Bears4Rare: experts call on government to provide fair and fast access to treatments for rare disease patients
Written by Daniel Barnes, March 15, 2017
Rare conditions affect approximately 1 in 17 people in the UK.1 Although they are living with lots of different conditions, and only 5% have approved treatments,2 many face similar challenges with access to care and medicines. New data included within the Equity and Access report (initiated and funded by Shire Pharmaceuticals) highlight that rare disease patients in England can wait, on average, over two years for life-changing treatments. with only 48% of new treatments approved by regulatory authorities from the last 15 years routinely funded on the NHS (vs 93% in Germany).2
Bears4Rare is an awareness campaign, funded by Shire in collaboration with certain rare disease patient groups, that aims to tackle this issue and inspire action from policy makers to address the inequality of access to medicines for people with rare diseases. The launch pad for Bears4Rare will be a public installation on Wednesday 15 March at London Waterloo Station where 1,000 teddy bears will be installed, representing the estimated 1,000 people living with a rare disease passing through the station per hour.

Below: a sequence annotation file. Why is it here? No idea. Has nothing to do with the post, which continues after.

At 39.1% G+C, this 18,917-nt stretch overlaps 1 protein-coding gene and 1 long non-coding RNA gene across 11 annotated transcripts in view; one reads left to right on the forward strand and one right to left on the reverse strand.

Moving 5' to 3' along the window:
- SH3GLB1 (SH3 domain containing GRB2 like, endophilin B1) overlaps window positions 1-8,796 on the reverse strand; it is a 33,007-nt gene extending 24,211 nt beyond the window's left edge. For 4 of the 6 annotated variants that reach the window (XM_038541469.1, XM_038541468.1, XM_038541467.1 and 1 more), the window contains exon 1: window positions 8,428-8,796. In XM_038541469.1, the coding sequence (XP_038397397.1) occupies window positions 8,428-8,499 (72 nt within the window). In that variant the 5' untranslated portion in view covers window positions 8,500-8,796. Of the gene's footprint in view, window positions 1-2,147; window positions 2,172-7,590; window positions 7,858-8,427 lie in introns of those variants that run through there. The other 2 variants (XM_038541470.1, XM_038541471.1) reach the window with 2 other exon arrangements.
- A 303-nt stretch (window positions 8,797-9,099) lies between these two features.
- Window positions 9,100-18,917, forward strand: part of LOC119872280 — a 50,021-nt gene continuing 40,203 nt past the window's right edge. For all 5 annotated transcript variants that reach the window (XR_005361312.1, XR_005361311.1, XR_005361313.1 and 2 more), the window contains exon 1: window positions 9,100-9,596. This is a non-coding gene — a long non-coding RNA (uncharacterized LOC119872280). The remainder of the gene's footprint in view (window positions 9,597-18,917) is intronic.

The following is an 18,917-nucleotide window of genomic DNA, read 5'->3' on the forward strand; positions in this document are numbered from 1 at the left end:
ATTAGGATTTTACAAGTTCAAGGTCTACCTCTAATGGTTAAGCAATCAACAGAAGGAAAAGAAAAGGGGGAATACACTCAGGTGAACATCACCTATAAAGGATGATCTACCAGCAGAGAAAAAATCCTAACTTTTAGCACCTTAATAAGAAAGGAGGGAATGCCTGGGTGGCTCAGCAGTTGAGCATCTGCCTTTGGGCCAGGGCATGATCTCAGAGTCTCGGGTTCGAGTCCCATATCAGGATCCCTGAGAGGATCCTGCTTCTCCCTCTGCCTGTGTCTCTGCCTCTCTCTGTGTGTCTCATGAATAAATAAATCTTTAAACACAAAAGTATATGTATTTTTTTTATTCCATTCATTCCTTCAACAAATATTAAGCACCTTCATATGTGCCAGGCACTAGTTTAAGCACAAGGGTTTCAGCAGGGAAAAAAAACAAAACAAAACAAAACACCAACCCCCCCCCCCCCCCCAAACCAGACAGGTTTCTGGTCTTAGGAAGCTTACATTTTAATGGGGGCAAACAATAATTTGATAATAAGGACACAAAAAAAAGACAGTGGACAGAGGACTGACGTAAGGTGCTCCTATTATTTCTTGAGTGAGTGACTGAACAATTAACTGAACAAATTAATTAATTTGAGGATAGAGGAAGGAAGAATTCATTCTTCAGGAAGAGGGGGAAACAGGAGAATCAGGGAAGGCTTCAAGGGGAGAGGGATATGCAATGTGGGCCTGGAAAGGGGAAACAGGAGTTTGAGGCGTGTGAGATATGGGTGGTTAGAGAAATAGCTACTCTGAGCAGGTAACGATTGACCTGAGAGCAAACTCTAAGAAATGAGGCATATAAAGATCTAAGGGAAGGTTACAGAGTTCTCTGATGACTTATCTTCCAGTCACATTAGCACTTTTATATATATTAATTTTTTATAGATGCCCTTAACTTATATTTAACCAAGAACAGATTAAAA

Experts are calling for a collaboration with NHS England and the National Institute for Health and Care Excellence (NICE) to, where a treatment exists, provide fair and fast access for rare disease patients.
If you’d like to join the Bears4Rare movement, you can:
- Tweet or post on Facebook using #Bears4Rare and @Shireplc (the handle for Shire Pharmacuticals who funded the campaign) – you could even include a photo of you and your favourite teddy!
Rare Disease UK. What is a rare disease? Available here: http://www.raredisease.org.uk/what-is-a-rare-disease/ (accessed 3 March 2017).
org. RARE Diseases: Facts and Statistics. Available here: https://globalgenes.org/rare-diseases-facts-statistics/ (accessed 27 February 2017).
Equity and Access: Making the UK a Rare Disease Leader. (2017) Commissioned and funded by Shire Pharmaceuticals and developed in collaboration with an external steering group.